I had two HTC Android terminals in test: Magic and Hero, after a very long history of Nokia Symbian. At this moment I am looking at a Nokia N97 and a HTC Hero, both peaks of spearhead for their producers.
Here are my arguments AGAINST TOUCH Symbian / NOKIA N97:
1. Editing text on Symbian touch is obsolete: virtual interface window for text editing replaces the application window (either mail, messenger, browser). Android uses the lower half of the screen, leaving the application visible, very useful in a discussion in real time on messenger, eg.
2. A Symbian touch interface is totally unoptimized for … touch screens, in general. Scrolling using sidebars, tree menus, options text instead of ergonomic buttons, soft keys permanently occupying 1/4 of the screen – are not in the spirit of a touch screen. For a physical keyboard such things do not matter but for a touch screen they are absolutely aberrant.
3. 75% of third party applications for Symbian are offered either implicitly in HTC Android, or for free, via Android Market: eg, MS Exchange client for the Magic is already excellent, the N97’s is impossible to be consistently used, or it costs 49 euro (RoadSync).
4. The management of the system partition and RAM of N97 is precarious. After my or Nokia’s desperate attempts to optimize the little remaining space in the system partition, now I have 6MB free on C: / /, which does not allow me to do update to QuickOffice 6.2 for cache space reasons.
I know that problems arise with G1 RAM management, with Android pre Cupcake, but with only 64 MB RAM as they originally put in G1, this is normal. Magic has 288 MB RAM, and after boot 150 MB are available . With N97, after boot, 50 MB available …
5. Physical aspect and materials on the N97 are much lower and cheaper than HTC’s and this is something you can tell only after you get your hands on HTC. That’s right as ergonomics (physical) of the N97 is superior to HTC, but almost nothing is polish or quality, even when you comapare Nokia N97 to HTC Magic. HTC Hero, on the other hand is wayover iPhone, which is already a model for quality materials.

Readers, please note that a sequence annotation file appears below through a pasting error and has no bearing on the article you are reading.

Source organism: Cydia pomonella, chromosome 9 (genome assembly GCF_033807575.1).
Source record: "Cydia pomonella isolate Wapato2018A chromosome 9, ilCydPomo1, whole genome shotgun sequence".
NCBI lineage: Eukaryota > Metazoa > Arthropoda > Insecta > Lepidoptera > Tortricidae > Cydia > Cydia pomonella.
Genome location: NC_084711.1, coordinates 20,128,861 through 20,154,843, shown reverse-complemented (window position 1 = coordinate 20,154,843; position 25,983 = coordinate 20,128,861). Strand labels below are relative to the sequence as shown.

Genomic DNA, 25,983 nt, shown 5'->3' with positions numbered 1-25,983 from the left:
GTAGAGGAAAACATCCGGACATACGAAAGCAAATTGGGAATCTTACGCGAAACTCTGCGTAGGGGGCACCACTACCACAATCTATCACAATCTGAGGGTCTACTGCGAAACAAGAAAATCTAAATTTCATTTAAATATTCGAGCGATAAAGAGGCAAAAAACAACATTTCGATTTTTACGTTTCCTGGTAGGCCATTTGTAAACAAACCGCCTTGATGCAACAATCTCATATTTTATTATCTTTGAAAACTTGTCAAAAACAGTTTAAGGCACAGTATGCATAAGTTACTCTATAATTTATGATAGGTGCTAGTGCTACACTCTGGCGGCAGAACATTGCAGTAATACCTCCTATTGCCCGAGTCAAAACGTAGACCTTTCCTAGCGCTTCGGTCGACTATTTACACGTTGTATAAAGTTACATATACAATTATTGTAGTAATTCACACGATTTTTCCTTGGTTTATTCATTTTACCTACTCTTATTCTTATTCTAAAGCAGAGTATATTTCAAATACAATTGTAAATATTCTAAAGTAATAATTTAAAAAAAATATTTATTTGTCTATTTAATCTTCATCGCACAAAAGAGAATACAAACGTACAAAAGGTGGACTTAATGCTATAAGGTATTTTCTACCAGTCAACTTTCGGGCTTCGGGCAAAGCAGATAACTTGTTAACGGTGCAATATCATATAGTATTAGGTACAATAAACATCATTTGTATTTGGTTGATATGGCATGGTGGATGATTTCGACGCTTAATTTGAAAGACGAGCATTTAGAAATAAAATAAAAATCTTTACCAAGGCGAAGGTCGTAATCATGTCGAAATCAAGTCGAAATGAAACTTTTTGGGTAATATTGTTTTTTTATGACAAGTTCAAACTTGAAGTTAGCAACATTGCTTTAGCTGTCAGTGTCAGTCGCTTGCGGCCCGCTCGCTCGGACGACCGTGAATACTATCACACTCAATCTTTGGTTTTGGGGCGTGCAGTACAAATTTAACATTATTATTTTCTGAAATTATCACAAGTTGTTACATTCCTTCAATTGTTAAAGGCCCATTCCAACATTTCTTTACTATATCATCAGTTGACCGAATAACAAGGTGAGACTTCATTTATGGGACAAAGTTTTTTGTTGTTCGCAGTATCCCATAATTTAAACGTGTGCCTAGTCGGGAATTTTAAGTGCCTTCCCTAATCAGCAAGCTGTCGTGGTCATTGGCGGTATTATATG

6. Functional Architecture of the OS: Nokia has no clue of what “integration” means. Basically, you feel that each system application, menu or interface are made independetly by somebody else, with different purposes and different tools.
On the other hand, Nokia still does not know how to manage a client /server architecture: three-quarters of the applications work offline, and only 20% of them know what a synchronization server is (you’d say that widgets on the N97 are a good start? well, look into Android to see real widgets. And … Android is 8-9 months old!).
Nokia knows no sync and the only good part here is the battery savy.
This point regarding system architecture is based on a strong premise: a smartphone without an internet connection is not smartphone.
7. Nokia is proving incapable of adjustment by feedback. They do not listen to their users or developers at all. Nokia does not produce bearings for machine tools that you never see directly, and that thing Nokia does not know. They are making “tools” that come directly in the hands and eyes of the end user or software developer. Those ones are absolutely and irrevocably the only ones who know what a smartphone should or shouldn’t do, what goes right and wrong with it.
Nokia has used groups for studying N97 ergonomics and they did a great job. Still, N97 is not just a console, with a good physical ergonomics. It lacks software ergonomics!
On the other hand, regarding the feedback, I wrote to Nokia at least 5 times in couple of years about some reparable bugs (among them: N-Gage credentials loss, faulty Romanian dictionary etc..). Since 2007 I have received only automated responses: “You will receive a response within 15 days”. Nokia’s online forms and feedback are a total mess.
At HTC.com we referred yesterday the absence of a Romanian dictionary and they answered in 2 hours with the direct suggestion to return the terminal if the lack of Romanian language is a major drawback. Nokia Romania did not find out the concept of “returning a terminal because the client is not pleased with it”, although everyone returns Nokia phones they don’t like, in countries where respect for the consumer really exists.
Best parts of Nokia were and remain: excellent telephony, good ergonomics, good locale integration: maps for Romania, the Romanian language text input, excellent physical keybord. All these qualities are a direct result of the experience, seniority and Nokia’s expansion in Europe as a market leader in mobile telephony, but I expect HTC, Motorola, Samsung, SE and all the other that have announced powering their terminals with Android to achieve the same standards in less than one year.
I can only hope Nokia will not remain deaf, although their changing pace and will are disappointing.
Posted by Wordmobi